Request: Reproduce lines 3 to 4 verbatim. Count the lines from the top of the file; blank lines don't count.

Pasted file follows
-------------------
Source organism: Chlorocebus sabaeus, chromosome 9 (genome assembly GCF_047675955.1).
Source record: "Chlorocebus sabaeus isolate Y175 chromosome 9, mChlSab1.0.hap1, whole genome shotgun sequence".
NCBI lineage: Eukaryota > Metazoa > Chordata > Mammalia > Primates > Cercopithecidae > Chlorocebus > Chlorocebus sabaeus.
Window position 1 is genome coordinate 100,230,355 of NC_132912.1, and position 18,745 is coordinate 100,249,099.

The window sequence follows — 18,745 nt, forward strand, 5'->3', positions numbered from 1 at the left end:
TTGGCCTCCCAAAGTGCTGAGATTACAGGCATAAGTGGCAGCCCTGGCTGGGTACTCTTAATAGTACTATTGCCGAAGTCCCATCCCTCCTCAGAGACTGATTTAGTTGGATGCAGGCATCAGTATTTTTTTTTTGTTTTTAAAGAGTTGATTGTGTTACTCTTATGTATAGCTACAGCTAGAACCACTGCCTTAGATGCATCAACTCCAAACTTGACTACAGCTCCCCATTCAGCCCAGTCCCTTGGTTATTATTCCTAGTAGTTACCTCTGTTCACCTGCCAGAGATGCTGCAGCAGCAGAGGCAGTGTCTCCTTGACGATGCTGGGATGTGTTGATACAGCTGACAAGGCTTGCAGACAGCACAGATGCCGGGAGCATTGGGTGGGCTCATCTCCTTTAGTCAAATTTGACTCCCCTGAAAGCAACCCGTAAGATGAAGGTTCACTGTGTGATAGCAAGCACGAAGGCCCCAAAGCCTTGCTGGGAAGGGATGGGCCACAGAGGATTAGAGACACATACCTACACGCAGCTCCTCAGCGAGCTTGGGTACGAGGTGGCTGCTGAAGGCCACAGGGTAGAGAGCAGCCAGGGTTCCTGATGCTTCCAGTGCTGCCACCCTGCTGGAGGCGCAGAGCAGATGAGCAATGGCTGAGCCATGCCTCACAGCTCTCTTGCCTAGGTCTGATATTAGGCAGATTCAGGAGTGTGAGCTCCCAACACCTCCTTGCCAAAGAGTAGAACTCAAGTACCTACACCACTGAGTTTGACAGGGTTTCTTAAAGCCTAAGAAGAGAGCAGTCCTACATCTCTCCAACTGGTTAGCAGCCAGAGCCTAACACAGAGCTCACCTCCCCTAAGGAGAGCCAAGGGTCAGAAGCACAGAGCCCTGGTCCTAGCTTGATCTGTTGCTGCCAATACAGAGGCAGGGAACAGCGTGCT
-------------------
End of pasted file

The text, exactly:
NCBI lineage: Eukaryota > Metazoa > Chordata > Mammalia > Primates > Cercopithecidae > Chlorocebus > Chlorocebus sabaeus.
Window position 1 is genome coordinate 100,230,355 of NC_132912.1, and position 18,745 is coordinate 100,249,099.